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This article in AJ

  1. Vol. 72 No. 5, p. 847-851
    Received: Nov 19, 1979

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Root Length Measurement with a Computer-Controlled Digital Scanning Microdensitometer1

  1. W. B. Voorhees,
  2. V. A. Carlson and
  3. E. A. Hallauer2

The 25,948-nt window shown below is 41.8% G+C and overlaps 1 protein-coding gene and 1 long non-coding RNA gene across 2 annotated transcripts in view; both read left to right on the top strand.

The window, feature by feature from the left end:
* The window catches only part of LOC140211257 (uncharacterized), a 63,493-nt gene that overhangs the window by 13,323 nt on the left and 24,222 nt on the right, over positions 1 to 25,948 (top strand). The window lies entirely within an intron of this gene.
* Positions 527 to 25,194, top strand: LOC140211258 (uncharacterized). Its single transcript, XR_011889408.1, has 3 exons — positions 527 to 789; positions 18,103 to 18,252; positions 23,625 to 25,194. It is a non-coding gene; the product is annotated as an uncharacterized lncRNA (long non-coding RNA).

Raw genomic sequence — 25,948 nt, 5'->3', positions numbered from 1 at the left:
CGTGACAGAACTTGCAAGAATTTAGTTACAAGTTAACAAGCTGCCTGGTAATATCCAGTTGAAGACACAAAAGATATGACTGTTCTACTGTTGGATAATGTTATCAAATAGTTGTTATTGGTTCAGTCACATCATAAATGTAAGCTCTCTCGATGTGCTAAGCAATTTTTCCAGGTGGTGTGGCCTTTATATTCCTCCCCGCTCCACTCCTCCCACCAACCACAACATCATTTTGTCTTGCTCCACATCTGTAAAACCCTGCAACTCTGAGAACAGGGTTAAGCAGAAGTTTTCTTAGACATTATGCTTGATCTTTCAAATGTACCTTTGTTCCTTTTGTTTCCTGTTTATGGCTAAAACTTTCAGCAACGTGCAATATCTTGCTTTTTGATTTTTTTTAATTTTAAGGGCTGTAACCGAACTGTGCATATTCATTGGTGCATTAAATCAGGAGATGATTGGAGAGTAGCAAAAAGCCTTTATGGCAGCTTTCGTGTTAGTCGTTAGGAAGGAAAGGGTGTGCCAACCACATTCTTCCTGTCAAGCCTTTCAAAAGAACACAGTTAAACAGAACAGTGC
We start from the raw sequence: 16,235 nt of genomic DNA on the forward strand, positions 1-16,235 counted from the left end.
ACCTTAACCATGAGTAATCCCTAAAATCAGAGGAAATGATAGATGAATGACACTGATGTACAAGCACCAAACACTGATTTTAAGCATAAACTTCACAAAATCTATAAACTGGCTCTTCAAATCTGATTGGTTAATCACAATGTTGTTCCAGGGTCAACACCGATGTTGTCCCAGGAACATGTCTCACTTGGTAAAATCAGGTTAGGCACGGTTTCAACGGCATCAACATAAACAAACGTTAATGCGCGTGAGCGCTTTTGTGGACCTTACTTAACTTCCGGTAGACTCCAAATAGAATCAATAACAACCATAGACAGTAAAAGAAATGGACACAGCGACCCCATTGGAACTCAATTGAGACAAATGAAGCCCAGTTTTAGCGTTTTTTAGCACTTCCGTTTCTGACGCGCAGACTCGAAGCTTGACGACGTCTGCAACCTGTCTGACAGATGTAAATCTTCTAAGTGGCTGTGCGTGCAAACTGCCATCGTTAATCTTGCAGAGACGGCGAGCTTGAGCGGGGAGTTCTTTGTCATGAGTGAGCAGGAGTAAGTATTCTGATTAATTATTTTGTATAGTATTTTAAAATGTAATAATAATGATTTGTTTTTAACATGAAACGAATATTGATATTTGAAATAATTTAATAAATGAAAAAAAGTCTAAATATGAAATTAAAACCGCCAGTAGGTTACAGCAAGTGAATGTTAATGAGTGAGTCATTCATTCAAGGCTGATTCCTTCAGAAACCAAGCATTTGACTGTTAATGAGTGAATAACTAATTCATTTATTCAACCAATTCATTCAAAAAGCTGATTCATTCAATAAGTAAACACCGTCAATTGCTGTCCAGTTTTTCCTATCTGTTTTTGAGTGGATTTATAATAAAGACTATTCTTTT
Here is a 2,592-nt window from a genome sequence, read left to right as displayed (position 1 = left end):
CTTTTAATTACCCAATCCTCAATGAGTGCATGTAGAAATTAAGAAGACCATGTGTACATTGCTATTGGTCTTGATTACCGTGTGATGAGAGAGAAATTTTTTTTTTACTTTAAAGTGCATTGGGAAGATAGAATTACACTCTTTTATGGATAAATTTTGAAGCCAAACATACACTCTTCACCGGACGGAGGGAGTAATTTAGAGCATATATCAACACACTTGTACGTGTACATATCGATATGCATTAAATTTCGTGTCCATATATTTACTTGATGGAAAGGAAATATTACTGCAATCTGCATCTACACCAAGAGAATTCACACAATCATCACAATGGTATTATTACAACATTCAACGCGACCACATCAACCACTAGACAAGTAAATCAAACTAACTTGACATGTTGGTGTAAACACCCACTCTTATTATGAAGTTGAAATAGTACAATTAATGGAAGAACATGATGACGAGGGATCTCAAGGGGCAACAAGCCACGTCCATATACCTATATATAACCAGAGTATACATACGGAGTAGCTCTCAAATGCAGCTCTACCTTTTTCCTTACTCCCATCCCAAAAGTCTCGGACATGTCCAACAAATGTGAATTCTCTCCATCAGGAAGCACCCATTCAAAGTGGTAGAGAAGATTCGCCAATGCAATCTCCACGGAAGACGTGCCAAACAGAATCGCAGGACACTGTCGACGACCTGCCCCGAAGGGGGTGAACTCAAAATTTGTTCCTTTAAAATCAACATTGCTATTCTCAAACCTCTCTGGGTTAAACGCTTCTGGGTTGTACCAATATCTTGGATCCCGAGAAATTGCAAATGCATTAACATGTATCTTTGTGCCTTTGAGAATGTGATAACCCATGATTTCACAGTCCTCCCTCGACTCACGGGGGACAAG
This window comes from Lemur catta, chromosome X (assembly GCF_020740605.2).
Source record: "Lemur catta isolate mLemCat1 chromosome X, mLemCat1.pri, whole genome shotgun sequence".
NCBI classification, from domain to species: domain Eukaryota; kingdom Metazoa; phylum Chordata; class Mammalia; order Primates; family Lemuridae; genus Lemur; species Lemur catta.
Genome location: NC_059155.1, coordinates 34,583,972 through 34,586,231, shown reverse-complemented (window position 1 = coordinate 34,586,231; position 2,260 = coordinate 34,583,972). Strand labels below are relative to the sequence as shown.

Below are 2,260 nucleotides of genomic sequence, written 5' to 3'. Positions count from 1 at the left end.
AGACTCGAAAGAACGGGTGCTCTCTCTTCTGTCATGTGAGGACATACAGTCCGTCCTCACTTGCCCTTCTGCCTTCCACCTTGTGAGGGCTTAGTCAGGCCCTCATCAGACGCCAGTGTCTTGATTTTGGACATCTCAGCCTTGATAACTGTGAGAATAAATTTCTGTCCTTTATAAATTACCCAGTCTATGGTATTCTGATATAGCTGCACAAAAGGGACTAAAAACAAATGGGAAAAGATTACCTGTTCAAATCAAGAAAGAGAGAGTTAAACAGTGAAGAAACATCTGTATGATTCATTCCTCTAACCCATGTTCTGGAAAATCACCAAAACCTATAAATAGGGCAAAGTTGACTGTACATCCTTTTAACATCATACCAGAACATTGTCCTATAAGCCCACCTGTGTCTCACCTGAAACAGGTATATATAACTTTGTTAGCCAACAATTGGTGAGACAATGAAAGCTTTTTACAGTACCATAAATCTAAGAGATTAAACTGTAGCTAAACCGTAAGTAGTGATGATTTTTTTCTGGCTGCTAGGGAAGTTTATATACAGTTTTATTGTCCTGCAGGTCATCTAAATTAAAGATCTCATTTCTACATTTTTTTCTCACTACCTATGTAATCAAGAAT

Root length measurements are often neglected in research because of the time and labor involved. A technique is described that greatly facilitates measuring root length using a computer-controlled digital scanning microdensiometer. This equipment systemically scans a photographic image of the roots and assigns numerical values to the light brightness from small areas of the image. These digitized light brightness values are used to determine the number of intersects between plant roots and a scanning line. The number of intersects is linearly related to root length. Resolutions of 1 µm can be obtained with photographic enlargement or microscopic lens. Calibration is obtained by scanning photographic images of known lengths of string, with a calibration regression coefficient for a linear fit > 0.98. A photographic image can be scanned three times in less than 5 sec and root length estimated with a coefficient of variation of < 5% among the three replicated scans. Computer programming, digitizer adjustment, and photographic modification can be used to adjust for different types of root systems.

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